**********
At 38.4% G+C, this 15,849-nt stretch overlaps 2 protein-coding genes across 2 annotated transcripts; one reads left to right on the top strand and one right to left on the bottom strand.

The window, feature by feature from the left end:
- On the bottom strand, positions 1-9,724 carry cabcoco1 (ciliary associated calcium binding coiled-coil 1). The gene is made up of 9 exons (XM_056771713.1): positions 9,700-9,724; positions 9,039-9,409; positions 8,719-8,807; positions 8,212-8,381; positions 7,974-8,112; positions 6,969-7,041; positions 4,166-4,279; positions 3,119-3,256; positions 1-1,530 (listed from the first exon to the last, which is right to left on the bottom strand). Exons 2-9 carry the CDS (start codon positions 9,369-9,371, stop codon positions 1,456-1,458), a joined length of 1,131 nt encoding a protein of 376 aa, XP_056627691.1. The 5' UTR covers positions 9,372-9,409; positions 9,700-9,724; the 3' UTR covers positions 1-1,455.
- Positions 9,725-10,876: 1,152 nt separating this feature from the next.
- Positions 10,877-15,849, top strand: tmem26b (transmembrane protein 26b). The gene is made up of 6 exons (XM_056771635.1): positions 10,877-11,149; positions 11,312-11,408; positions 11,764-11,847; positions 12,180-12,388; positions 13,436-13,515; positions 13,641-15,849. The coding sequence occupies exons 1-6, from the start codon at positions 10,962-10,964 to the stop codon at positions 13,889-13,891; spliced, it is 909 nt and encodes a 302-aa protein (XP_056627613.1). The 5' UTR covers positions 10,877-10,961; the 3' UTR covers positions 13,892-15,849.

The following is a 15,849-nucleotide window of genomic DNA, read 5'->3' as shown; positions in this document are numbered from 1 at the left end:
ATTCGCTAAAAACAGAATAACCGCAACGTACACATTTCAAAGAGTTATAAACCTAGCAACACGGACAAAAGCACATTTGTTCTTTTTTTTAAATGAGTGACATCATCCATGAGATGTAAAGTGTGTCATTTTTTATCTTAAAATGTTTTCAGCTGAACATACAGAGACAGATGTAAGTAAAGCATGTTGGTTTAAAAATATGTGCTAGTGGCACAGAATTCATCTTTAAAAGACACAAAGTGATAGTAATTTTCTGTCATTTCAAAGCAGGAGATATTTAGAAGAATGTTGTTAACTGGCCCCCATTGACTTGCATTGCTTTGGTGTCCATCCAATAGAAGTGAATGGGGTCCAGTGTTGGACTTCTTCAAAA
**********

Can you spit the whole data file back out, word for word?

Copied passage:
At 38.4% G+C, this 15,849-nt stretch overlaps 2 protein-coding genes across 2 annotated transcripts; one reads left to right on the top strand and one right to left on the bottom strand.

The window, feature by feature from the left end:
- On the bottom strand, positions 1-9,724 carry cabcoco1 (ciliary associated calcium binding coiled-coil 1). The gene is made up of 9 exons (XM_056771713.1): positions 9,700-9,724; positions 9,039-9,409; positions 8,719-8,807; positions 8,212-8,381; positions 7,974-8,112; positions 6,969-7,041; positions 4,166-4,279; positions 3,119-3,256; positions 1-1,530 (listed from the first exon to the last, which is right to left on the bottom strand). Exons 2-9 carry the CDS (start codon positions 9,369-9,371, stop codon positions 1,456-1,458), a joined length of 1,131 nt encoding a protein of 376 aa, XP_056627691.1. The 5' UTR covers positions 9,372-9,409; positions 9,700-9,724; the 3' UTR covers positions 1-1,455.
- Positions 9,725-10,876: 1,152 nt separating this feature from the next.
- Positions 10,877-15,849, top strand: tmem26b (transmembrane protein 26b). The gene is made up of 6 exons (XM_056771635.1): positions 10,877-11,149; positions 11,312-11,408; positions 11,764-11,847; positions 12,180-12,388; positions 13,436-13,515; positions 13,641-15,849. The coding sequence occupies exons 1-6, from the start codon at positions 10,962-10,964 to the stop codon at positions 13,889-13,891; spliced, it is 909 nt and encodes a 302-aa protein (XP_056627613.1). The 5' UTR covers positions 10,877-10,961; the 3' UTR covers positions 13,892-15,849.

The following is a 15,849-nucleotide window of genomic DNA, read 5'->3' as shown; positions in this document are numbered from 1 at the left end:
ATTCGCTAAAAACAGAATAACCGCAACGTACACATTTCAAAGAGTTATAAACCTAGCAACACGGACAAAAGCACATTTGTTCTTTTTTTTAAATGAGTGACATCATCCATGAGATGTAAAGTGTGTCATTTTTTATCTTAAAATGTTTTCAGCTGAACATACAGAGACAGATGTAAGTAAAGCATGTTGGTTTAAAAATATGTGCTAGTGGCACAGAATTCATCTTTAAAAGACACAAAGTGATAGTAATTTTCTGTCATTTCAAAGCAGGAGATATTTAGAAGAATGTTGTTAACTGGCCCCCATTGACTTGCATTGCTTTGGTGTCCATCCAATAGAAGTGAATGGGGTCCAGTGTTGGACTTCTTCAAAA